Monadnock Authors: Lita Judge finds success in children’s, young adult books

  • Author and illustrator Lita Judge of Peterborough in her home studio. Staff Photo by Meghan Pierce

  • "Penguin Flies Home," a follow-up to Lita Judge of Peterborough's hit children's book "Flight School," was released in Jan. 2019. Courtesy Photo

  • Author and illustrator Lita Judge of Peterborough in her home studio. Staff Photo by Meghan Pierce—

  • Author and illustrator Lita Judge of Peterborough in her home studio. Staff Photo by Meghan Pierce—

  • "Penguin Flies Home," a follow-up to Lita Judge of Peterborough's hit children's book "Flight School," was released in Jan. 2019. Courtesy Photo

  • Author and illustrator Lita Judge of Peterborough has several projects in the works in her home studio. Staff Photo by Meghan Pierce

  • The home studio of Peterborough author and illustrator Lita Judge. Staff Photo by Meghan Pierce

  • Author and illustrator Lita Judge of Peterborough in her home studio. Staff Photo by Meghan Pierce

  • Author and illustrator Lita Judge of Peterborough in her home studio. Staff Photo by Meghan Pierce—

  • Author and illustrator Lita Judge of Peterborough in her home studio. Staff Photo by Meghan Pierce

  • Author and illustrator Lita Judge of Peterborough in her home studio. Staff Photo by Meghan Pierce—

Monadnock Ledger-Transcript
Published: 2/8/2019 3:27:54 PM

From breaking literary genres to inspiring a musical, Peterborough author and illustrator Lita Judge has learned not to predict what’s next in her career.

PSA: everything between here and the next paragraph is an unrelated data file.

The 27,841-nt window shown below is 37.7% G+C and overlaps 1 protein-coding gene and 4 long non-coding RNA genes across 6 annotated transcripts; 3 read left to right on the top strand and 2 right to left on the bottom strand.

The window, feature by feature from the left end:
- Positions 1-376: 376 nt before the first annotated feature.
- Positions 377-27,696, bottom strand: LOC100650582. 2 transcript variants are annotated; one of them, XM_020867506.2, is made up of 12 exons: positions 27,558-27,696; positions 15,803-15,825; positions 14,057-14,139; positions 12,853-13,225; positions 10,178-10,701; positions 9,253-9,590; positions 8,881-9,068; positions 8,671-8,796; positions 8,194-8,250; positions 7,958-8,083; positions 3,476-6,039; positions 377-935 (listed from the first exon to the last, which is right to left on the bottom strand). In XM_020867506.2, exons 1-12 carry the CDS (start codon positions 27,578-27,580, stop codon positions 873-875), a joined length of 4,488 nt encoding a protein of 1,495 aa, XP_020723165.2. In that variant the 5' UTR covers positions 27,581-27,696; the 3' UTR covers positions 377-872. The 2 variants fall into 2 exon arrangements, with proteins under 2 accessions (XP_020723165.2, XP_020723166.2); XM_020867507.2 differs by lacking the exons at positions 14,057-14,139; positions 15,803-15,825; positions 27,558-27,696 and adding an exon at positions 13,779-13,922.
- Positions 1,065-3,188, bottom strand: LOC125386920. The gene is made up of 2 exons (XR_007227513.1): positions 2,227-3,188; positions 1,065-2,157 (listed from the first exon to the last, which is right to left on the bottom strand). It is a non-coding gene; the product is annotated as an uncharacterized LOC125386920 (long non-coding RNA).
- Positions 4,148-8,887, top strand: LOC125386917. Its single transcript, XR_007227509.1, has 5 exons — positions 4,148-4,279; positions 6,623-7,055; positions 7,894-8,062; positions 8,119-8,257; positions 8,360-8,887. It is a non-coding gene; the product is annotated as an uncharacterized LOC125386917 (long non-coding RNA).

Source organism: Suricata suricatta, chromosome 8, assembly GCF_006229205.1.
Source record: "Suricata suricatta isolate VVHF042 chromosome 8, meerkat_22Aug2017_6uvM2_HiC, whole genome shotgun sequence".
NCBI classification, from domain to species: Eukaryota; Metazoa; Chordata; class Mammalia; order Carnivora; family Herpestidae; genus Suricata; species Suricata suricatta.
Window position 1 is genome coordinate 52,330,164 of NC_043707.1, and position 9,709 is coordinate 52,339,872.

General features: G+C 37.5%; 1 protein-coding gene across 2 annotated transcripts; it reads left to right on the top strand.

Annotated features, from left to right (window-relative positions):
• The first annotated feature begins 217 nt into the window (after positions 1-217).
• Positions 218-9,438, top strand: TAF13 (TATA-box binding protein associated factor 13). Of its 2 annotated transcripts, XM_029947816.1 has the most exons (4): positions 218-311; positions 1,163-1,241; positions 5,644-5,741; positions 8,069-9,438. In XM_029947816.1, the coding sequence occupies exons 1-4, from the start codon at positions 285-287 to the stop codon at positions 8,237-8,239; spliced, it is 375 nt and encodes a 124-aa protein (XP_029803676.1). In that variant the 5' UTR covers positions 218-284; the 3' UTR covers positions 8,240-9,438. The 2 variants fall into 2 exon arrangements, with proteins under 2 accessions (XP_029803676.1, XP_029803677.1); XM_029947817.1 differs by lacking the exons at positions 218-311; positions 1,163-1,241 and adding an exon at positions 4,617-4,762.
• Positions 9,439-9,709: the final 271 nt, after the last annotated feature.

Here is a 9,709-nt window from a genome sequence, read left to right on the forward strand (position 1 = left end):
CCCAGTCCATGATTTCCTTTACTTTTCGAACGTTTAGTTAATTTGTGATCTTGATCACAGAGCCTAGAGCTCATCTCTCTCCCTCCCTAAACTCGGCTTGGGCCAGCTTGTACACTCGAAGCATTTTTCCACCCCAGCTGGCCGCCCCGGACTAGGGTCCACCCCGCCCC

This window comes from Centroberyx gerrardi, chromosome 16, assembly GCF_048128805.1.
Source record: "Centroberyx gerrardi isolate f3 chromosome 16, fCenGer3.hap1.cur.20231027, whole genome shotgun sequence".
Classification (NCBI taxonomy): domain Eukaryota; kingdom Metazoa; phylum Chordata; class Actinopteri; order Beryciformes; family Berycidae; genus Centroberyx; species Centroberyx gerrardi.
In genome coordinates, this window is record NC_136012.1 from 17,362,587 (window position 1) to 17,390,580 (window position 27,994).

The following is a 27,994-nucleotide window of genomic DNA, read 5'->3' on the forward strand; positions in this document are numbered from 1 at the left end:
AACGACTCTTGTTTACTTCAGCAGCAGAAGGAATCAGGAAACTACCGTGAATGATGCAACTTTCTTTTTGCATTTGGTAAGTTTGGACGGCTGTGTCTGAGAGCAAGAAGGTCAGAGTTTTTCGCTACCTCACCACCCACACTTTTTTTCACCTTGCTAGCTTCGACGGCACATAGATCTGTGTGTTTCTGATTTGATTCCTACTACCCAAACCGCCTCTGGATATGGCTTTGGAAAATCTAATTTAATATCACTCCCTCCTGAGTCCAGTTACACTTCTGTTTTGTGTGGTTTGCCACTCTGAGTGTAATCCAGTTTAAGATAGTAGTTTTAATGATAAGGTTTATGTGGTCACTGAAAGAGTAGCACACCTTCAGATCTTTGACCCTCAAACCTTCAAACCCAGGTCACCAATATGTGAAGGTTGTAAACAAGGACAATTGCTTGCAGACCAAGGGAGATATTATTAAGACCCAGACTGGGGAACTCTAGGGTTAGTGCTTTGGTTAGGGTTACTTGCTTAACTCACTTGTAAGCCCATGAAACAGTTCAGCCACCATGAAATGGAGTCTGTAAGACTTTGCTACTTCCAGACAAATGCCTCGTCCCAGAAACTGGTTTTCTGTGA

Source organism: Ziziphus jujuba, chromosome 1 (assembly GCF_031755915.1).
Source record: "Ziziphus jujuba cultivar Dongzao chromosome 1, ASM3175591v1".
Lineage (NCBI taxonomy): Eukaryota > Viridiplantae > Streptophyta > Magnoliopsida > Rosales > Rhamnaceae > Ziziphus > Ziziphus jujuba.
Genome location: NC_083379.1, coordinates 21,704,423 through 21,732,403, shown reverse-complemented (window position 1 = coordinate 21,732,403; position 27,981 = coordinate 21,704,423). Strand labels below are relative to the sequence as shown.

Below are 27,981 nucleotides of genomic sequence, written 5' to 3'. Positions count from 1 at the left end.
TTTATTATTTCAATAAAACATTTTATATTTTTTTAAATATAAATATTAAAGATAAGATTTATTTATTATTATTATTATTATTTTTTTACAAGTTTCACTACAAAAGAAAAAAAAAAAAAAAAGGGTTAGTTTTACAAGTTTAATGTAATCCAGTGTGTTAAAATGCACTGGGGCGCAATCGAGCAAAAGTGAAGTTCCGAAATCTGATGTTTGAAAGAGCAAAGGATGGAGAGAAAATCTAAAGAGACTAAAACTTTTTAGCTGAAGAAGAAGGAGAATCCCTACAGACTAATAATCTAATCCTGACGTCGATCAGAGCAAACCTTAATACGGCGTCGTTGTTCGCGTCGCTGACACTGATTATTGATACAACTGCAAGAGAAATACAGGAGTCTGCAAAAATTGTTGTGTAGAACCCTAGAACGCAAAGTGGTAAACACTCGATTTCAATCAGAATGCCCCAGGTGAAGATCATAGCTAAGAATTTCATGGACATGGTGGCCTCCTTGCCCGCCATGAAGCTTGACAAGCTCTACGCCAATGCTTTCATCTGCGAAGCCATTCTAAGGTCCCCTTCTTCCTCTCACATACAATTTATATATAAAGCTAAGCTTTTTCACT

“One of my life philosophies is: never repeat yourself and never tell the same story twice,” Judge said in her home studio recently. “For me, it’s worked really well to create a lot of surprises for myself.”

Her latest book, “Penguin Flies Home” was released last month. And while a sequel to her popular book “Flight School,” Judge says she doesn’t like to chase the success of one project.

“I waited five years to write that story because I had to have an idea that felt right,” Judge said. “I always set out to write the story that feels the most relevant to me at the time.”

But “Flight School” was incredibly popular, she said, and went on to inspire “Flight School the Musical,” which has been running for the past three years.

“I get so many letters from kids from all over the world – that book has been published in many different countries – and that character feels like the readers have given it kind of a life force onto itself. So that story seems really relevant to me because when I talk to the little kids I realize how much that character means to them I wanted to create another story.”

Judge is currently getting a lot of acclaim, nominations and awards for a book she released last year, “Mary’s Monster: Love, Madness and How Mary Shelley Created Frankenstein,” a book she wrote and illustrated out of a desire to tell a young audience the story of Mary Shelley.

“People have struggled to define the book because it’s not a graphic novel. It’s just a novel in verse, it’s illustrated. It’s kind of its own genre. So some awards are feeling like it doesn’t quite fit the award and some of the awards we’re showing up on more than one award list,” Judge said.

The book is nominated for both the 2019 CILIP Carnegie and Kate Greenaway Medals, the United Kingdom’s oldest and most prestigious children’s book awards.